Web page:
Storm Callum has begun to batter parts of the UK with winds up to 76mph and torrential rain, leaving more than 1,000 homes without power or electricity.
The Isles of Scilly recorded the most ferocious winds, as the third named storm of the season passed through south-west England, Wales and north-west England, while 60mph gales were recorded in Camborne in Cornwall and Milford Haven in Pembrokeshire.
The strong wind and torrential rain has prompted warnings of flooding and travel disruption across the UK. The Met Office issued a 36-hour amber warning for much of south Wales, noting the heavy rainfall could present a risk to life. Yellow weather warnings, which will remain in place until midnight on Friday, have been issued for the rest of Wales and large parts of northern England and southern Scotland.
Western Power Distribution said more than 950 homes had been left without electricity in south-west England and nearly 100 were without power in south Wales. In Northern Ireland, hundreds of homes and businesses experienced power loss.
Some flights were cancelled at Cardiff and Exeter airports on Friday morning, while rail passengers in Wales and the south-west of England were warned of disruption to services due to high winds.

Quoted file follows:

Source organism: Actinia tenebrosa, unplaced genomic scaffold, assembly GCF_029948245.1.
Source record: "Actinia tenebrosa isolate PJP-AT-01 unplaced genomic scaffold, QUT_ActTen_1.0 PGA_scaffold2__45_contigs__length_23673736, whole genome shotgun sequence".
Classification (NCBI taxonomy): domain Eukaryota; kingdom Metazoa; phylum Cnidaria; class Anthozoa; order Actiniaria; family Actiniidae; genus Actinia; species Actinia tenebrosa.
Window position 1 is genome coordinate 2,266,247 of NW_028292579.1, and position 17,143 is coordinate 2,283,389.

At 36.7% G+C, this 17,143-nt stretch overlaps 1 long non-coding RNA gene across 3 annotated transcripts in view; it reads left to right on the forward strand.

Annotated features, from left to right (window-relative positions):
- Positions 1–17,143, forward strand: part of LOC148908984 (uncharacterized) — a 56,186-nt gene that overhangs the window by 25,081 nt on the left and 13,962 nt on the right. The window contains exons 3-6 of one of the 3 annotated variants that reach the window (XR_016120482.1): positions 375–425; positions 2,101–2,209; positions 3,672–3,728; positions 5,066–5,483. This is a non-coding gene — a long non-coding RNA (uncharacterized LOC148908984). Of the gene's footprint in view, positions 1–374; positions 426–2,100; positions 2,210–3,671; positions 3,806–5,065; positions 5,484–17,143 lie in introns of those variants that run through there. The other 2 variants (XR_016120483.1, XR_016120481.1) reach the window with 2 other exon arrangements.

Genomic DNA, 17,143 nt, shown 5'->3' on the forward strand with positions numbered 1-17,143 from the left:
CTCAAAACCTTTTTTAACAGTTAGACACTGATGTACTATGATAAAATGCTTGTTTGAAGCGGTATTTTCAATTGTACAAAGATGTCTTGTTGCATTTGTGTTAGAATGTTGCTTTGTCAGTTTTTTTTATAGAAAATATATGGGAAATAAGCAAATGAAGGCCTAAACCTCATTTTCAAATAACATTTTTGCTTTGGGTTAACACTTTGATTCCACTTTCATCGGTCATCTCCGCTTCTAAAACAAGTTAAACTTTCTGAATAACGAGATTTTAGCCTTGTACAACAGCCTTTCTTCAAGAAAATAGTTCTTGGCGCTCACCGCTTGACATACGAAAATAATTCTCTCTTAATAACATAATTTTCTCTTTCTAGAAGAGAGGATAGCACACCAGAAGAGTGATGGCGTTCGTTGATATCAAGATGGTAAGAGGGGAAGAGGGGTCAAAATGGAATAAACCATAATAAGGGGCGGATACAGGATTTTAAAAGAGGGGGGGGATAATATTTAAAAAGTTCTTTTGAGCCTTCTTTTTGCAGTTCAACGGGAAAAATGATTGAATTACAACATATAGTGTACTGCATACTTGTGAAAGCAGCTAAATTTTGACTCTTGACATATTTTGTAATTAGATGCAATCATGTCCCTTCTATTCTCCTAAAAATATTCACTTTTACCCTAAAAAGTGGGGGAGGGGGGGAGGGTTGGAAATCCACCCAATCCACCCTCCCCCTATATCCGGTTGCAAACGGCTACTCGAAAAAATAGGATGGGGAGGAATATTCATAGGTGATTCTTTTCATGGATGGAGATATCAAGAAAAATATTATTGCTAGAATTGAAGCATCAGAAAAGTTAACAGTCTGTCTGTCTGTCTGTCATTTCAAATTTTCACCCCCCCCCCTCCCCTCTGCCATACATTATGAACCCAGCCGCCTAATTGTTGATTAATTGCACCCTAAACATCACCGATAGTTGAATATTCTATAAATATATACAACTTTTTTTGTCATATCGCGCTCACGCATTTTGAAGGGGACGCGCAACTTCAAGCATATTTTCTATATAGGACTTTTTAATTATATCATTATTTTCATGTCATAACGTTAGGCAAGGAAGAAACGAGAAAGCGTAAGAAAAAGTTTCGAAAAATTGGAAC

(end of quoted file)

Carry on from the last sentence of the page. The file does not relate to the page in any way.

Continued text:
Cheshire police said it had received “quite a few” weather-related calls on Friday morning, while the Isle of Man police warned motorists of windy and rainy conditions causing problems on the roads.
The Met Office meteorologist Alex Burkhill said: “We’ve got a wind warning which covers all the western side of the UK. That in itself is likely to bring disruption to roads and there is likely to be some bridge closures and power outages.
“We also have yellow and amber warnings of between 50mm and 150mm of rain for Wales. That’s quite a substantial amount of rain to come and could bring flooding.”
Sioned Warrell, Natural Resources Wales’ duty tactical manager, said: “The forecast rain could cause flooding this week, especially in south and west Wales, and we are urging people to prepare themselves.”
Warrell added: “Our teams are doing all they can to reduce the risk for communities, but if there is flooding we want to make sure people are doing all they can to keep themselves safe.”
Windsor, scene of Friday’s royal wedding, looks likely to miss the worst of the storm. The south-east of England is expected to stay mainly dry, bright, warm and windy, with temperatures possibly reaching up to 24C (75F).